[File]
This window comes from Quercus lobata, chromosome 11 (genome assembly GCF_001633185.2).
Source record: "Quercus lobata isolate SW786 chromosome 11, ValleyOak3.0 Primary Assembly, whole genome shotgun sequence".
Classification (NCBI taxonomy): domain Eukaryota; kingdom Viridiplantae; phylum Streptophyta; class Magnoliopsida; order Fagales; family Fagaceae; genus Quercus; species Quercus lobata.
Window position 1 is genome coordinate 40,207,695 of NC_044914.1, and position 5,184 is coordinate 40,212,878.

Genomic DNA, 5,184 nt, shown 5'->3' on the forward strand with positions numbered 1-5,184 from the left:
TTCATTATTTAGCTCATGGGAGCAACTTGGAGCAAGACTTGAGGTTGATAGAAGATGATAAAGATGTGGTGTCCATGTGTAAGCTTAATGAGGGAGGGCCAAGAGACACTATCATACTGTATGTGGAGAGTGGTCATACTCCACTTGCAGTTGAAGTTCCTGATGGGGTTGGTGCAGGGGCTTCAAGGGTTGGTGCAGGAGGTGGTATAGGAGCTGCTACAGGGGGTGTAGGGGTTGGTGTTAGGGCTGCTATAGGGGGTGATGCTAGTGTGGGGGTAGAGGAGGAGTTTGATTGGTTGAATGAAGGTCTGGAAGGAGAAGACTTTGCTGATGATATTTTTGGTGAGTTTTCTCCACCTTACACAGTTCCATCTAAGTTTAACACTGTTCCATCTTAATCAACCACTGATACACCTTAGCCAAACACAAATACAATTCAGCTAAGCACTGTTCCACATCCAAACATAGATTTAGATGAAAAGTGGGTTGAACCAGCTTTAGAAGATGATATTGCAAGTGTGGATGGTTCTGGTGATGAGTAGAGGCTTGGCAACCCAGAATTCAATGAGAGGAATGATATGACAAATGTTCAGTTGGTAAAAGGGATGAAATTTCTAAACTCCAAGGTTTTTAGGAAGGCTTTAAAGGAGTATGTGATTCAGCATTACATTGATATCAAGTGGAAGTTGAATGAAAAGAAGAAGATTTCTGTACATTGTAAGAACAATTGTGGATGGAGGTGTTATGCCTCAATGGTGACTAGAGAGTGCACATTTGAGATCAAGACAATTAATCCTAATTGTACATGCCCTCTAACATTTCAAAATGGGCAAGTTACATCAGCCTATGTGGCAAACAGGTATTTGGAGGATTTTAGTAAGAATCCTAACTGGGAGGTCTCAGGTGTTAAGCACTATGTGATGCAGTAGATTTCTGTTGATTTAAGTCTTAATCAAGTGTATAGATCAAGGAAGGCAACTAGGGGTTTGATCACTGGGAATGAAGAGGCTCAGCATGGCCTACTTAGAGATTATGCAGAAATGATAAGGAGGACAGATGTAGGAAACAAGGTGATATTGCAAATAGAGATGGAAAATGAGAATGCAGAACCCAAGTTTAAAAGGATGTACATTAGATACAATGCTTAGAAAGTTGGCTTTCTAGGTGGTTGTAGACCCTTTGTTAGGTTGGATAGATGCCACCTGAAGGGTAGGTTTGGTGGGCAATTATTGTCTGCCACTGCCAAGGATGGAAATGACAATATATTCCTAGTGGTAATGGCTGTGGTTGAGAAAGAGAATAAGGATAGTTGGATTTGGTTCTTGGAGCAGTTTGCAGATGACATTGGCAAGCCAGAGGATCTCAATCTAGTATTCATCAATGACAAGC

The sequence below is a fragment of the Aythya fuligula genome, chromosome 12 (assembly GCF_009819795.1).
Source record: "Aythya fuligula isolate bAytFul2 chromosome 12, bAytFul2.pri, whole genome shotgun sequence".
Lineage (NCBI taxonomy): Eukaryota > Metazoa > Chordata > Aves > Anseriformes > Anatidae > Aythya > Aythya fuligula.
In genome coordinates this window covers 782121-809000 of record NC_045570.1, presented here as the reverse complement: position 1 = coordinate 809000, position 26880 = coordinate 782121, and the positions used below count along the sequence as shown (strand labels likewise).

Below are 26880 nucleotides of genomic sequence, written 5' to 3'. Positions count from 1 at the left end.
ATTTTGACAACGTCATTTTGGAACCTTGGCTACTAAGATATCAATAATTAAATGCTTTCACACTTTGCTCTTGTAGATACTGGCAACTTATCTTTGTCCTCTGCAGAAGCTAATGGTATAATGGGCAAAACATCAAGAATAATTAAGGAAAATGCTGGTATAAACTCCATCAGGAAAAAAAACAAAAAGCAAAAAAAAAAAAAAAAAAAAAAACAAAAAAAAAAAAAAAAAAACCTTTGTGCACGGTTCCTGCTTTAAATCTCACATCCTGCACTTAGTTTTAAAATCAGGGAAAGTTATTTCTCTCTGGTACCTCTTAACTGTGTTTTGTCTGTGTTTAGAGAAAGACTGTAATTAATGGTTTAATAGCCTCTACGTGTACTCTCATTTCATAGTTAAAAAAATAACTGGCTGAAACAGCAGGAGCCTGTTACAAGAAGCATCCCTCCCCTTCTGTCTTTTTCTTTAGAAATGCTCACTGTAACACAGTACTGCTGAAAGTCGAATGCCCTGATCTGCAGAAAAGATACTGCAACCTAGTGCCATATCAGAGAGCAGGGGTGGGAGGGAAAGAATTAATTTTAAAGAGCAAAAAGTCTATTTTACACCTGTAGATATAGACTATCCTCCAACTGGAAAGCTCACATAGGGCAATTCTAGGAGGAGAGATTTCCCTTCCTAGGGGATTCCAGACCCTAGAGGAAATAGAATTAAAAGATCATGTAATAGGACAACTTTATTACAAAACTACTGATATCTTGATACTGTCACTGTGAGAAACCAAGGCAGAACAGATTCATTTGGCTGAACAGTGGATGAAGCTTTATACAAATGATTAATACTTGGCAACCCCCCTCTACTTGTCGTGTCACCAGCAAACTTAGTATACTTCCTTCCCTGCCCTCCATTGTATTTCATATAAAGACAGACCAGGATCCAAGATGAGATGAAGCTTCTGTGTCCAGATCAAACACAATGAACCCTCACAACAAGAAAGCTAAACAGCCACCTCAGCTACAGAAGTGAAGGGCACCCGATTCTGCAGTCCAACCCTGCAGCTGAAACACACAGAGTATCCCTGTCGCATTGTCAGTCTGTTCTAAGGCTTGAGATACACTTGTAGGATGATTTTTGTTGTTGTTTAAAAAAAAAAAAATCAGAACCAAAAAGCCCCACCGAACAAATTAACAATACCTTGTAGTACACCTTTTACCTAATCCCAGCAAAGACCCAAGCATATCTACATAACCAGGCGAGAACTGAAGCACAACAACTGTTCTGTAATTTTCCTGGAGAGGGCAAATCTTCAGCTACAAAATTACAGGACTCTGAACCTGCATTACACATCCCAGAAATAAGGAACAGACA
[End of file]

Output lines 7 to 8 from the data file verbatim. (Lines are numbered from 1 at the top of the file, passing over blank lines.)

The sequence below is a fragment of the Aythya fuligula genome, chromosome 12 (assembly GCF_009819795.1).
Source record: "Aythya fuligula isolate bAytFul2 chromosome 12, bAytFul2.pri, whole genome shotgun sequence".